As for filmmakers, they seem to be making the pivot to the new platforms with relative ease. Netflix boasted new movies from the likes of David Fincher (“Mank”), Spike Lee (“Da Five Bloods”), George Clooney (“The Midnight Sky”), and Aaron Sorkin (“The Trial of the Chicago 7”) in 2020 and has a good chance of converting at least one of these splashy projects into an Oscar winner. And Apple, Amazon, and Hulu countered with new films from auteurs and A-listers such as Sofia Coppola (“On the Rocks”), Sacha Baron Cohen (“Borat Subsequent Moviefilm”), and Lee Daniels (the upcoming “The United States vs. Billie Holiday”). Some of these films were initially set up at traditional studios before the pandemic upended plans for a theatrical release and resulted in a great selloff.
“They have a checkbook and they have an aesthetic,” Fincher said of Netflix during an interview this fall. “They’re working with the people they want to work with. I respect that.”
Yet even as Fincher looked ahead to the emergence of a different kind of studio system, one built around streamers, he warned of the dangers of a new status quo. “I hope it doesn’t feel clubby,” he said. “I hope it doesn’t feel like there’s an Amazon-type filmmaker and a Netflix-type filmmaker and an Apple-type filmmaker. That feels like subdividing in a twee way.”
Despite the convenience and comfort of at-home viewing, Hollywood studios aren’t resigned to the collapse of the theatrical business. Talk to any film executive, and they will ensure you that people are more than eager to resume normal life.
“We’ve all heard the analogy that the roaring twenties followed [the 1918] pandemic,” says Tom Rothman, the chairman of Sony Pictures. “That feels instinctively correct. There’s a tremendous pent up desire to get out of the house and away from our screens and experience life with other people.”
Of course, a return to any kind of normalcy — and with it, regular moviegoing — is dependent on a widely distributed COVID-19 vaccine. Most public health experts believe that milestone won’t be reached until late spring or early summer.
Harman Moseley, the owner of St. Louis Cinemas, a small chain in the Midwest, has already been burned by turning his marquee lights back on before the pandemic had lifted.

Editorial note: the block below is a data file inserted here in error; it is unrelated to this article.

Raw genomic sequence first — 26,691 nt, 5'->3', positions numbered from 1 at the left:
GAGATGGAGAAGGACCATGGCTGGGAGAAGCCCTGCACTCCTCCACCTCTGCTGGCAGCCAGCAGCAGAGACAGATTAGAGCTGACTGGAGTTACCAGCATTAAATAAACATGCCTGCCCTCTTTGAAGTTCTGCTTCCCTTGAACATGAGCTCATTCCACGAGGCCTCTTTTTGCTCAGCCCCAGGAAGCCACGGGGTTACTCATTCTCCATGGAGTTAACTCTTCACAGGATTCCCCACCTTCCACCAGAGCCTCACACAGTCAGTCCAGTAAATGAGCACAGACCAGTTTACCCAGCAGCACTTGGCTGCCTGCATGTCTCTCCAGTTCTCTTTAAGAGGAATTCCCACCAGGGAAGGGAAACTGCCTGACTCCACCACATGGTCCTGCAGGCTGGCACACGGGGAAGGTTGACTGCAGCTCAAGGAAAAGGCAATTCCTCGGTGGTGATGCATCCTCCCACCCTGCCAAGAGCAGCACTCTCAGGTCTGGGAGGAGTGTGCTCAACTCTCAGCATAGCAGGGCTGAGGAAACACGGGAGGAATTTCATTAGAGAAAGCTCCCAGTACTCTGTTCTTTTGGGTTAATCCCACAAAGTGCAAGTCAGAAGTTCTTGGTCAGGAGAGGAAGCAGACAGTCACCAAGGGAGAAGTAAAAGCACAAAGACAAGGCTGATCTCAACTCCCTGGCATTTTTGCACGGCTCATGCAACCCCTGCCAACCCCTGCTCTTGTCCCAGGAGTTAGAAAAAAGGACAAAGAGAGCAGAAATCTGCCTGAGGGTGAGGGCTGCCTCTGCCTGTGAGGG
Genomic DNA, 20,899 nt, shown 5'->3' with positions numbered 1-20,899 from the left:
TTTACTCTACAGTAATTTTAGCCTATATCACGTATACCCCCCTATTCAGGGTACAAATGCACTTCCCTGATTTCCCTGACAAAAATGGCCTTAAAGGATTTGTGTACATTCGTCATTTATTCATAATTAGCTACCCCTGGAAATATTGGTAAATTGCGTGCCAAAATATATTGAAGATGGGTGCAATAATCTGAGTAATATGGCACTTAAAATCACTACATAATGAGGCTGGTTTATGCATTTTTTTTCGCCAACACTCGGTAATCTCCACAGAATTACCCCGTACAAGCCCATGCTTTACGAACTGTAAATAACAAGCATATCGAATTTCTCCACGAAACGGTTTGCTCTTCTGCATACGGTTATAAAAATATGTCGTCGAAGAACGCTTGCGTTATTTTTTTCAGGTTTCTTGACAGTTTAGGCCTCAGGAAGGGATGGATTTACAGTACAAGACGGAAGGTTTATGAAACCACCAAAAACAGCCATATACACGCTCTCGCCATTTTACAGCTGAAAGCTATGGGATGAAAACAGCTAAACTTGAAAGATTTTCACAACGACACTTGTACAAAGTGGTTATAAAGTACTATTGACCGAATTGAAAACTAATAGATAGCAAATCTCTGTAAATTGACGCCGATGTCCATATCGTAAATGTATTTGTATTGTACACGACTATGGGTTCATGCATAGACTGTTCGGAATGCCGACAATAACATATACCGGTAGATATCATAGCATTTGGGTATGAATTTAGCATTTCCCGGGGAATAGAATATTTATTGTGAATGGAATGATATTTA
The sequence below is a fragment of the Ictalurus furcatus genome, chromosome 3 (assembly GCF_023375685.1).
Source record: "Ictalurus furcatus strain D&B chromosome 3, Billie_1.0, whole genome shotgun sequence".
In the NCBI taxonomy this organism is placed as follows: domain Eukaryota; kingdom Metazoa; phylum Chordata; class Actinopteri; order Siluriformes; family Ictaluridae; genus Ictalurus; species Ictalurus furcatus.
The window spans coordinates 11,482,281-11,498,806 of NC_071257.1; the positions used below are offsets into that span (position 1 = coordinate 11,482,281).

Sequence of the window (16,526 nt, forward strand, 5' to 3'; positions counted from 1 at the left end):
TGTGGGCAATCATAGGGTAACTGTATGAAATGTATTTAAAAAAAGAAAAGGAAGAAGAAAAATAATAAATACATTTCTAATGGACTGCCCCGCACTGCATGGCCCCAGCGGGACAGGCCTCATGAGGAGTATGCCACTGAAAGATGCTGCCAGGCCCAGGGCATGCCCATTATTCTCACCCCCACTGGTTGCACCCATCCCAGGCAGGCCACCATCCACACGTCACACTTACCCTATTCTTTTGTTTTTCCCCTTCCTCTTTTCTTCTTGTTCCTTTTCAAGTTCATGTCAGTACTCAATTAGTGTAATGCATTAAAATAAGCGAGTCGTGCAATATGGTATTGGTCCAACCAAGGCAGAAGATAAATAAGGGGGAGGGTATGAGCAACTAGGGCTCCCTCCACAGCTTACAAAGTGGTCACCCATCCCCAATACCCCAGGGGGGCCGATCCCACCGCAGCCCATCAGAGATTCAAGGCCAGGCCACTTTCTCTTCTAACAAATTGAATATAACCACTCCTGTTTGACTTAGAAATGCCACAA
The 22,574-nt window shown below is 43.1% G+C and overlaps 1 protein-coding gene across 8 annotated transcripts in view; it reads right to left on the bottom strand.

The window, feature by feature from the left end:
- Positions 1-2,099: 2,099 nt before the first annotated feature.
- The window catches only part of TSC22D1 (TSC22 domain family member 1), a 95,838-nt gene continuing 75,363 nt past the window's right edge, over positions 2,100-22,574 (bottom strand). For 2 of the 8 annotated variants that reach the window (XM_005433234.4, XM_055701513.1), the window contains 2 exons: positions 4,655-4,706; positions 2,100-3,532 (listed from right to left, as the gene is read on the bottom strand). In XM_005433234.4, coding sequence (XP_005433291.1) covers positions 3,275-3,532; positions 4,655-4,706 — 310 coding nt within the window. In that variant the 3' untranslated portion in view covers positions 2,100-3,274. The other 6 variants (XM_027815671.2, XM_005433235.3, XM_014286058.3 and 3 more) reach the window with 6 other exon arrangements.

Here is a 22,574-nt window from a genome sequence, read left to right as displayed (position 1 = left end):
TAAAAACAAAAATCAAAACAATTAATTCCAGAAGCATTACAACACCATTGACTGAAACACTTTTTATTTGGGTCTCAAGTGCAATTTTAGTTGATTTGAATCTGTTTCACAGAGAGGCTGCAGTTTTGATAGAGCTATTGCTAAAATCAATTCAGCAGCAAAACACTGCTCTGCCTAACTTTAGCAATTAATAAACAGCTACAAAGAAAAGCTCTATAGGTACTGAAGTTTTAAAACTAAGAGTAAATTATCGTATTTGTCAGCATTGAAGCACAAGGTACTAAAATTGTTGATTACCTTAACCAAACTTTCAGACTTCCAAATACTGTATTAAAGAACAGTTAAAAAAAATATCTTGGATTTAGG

“I’m not going to reopen until I’m confident we can attract crowds that will offer us the possibility of economic viability,” Moseley says. “I was open for two months [in the summer]. My payroll was more than my gross. If my rent were due, I would already be bankrupt.”
It’s also undeniable that theaters will need to evolve and recalibrate to get people back in their auditoriums. Audiences have spent the past year watching films from their sofa for the same price as a single movie stub. An HBO Max subscription costs $15 per month. Movie tickets in New York City and Los Angeles sell for $20 a pop.
“I live in fear of exhibition chomping at the bit to get back to the status quo,” says Chris Aronson, Paramount’s president of domestic distribution. “I do believe people will want to get out of their homes and resume a normal lifestyle, but it’s very shortsighted to think that’s all that needs to be done. Theater owners need to look at every facet of their business, like we’re looking at every facet of ours.”
Ted Rogers, the film programmer at Ragtag Cinema, a non-profit independent movie theater in Columbia, Missouri, agrees with Aronson. He understands that showing the next “Jurassic World” sequel won’t be enough to keep the cash registers ringing. He’ll have to also find ways to strengthen the bond between his customers and the cinema he operates.
“I think it’s about leaning on what arthouses have been doing this whole time: speaking directly to the audience, not programming to the lowest common denominator,” Rogers says. “That’s what’s going to wow audiences. Not just being a work-a-day exhibitor, but creating a community space.”
Matt Donnelly contributed to this report.
This article is written by Rebecca Rubin from Variety and was legally licensed via the Tribune Content Agency through the Industry Dive publisher network. Please direct all licensing questions to [email protected].